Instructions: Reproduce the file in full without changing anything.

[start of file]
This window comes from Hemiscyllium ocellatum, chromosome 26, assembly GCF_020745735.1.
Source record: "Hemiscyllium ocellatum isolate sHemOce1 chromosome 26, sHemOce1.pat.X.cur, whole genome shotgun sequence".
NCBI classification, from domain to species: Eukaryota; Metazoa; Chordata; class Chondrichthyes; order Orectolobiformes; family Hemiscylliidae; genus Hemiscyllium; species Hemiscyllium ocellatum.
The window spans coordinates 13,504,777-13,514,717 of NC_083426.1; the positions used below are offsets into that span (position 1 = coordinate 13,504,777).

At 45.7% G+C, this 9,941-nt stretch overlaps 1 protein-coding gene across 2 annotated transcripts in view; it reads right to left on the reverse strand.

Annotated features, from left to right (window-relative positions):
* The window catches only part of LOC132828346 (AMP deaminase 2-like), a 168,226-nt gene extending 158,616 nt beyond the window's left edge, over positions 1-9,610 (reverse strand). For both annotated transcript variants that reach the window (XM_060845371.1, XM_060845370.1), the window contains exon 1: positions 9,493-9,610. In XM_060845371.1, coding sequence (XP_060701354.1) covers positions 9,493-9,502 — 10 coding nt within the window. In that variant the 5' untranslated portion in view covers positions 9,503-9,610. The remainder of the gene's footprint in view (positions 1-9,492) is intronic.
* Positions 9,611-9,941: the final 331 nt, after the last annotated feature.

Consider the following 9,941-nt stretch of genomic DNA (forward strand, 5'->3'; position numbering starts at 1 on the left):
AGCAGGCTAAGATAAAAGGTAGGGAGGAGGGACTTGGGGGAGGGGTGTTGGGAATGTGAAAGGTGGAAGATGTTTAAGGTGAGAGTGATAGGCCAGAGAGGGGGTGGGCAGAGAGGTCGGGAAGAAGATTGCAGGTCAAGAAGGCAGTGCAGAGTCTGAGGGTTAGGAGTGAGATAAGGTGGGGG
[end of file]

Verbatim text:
This window comes from Hemiscyllium ocellatum, chromosome 26, assembly GCF_020745735.1.
Source record: "Hemiscyllium ocellatum isolate sHemOce1 chromosome 26, sHemOce1.pat.X.cur, whole genome shotgun sequence".
NCBI classification, from domain to species: Eukaryota; Metazoa; Chordata; class Chondrichthyes; order Orectolobiformes; family Hemiscylliidae; genus Hemiscyllium; species Hemiscyllium ocellatum.
The window spans coordinates 13,504,777-13,514,717 of NC_083426.1; the positions used below are offsets into that span (position 1 = coordinate 13,504,777).

At 45.7% G+C, this 9,941-nt stretch overlaps 1 protein-coding gene across 2 annotated transcripts in view; it reads right to left on the reverse strand.

Annotated features, from left to right (window-relative positions):
* The window catches only part of LOC132828346 (AMP deaminase 2-like), a 168,226-nt gene extending 158,616 nt beyond the window's left edge, over positions 1-9,610 (reverse strand). For both annotated transcript variants that reach the window (XM_060845371.1, XM_060845370.1), the window contains exon 1: positions 9,493-9,610. In XM_060845371.1, coding sequence (XP_060701354.1) covers positions 9,493-9,502 — 10 coding nt within the window. In that variant the 5' untranslated portion in view covers positions 9,503-9,610. The remainder of the gene's footprint in view (positions 1-9,492) is intronic.
* Positions 9,611-9,941: the final 331 nt, after the last annotated feature.

Consider the following 9,941-nt stretch of genomic DNA (forward strand, 5'->3'; position numbering starts at 1 on the left):
AGCAGGCTAAGATAAAAGGTAGGGAGGAGGGACTTGGGGGAGGGGTGTTGGGAATGTGAAAGGTGGAAGATGTTTAAGGTGAGAGTGATAGGCCAGAGAGGGGGTGGGCAGAGAGGTCGGGAAGAAGATTGCAGGTCAAGAAGGCAGTGCAGAGTCTGAGGGTTAGGAGTGAGATAAGGTGGGGG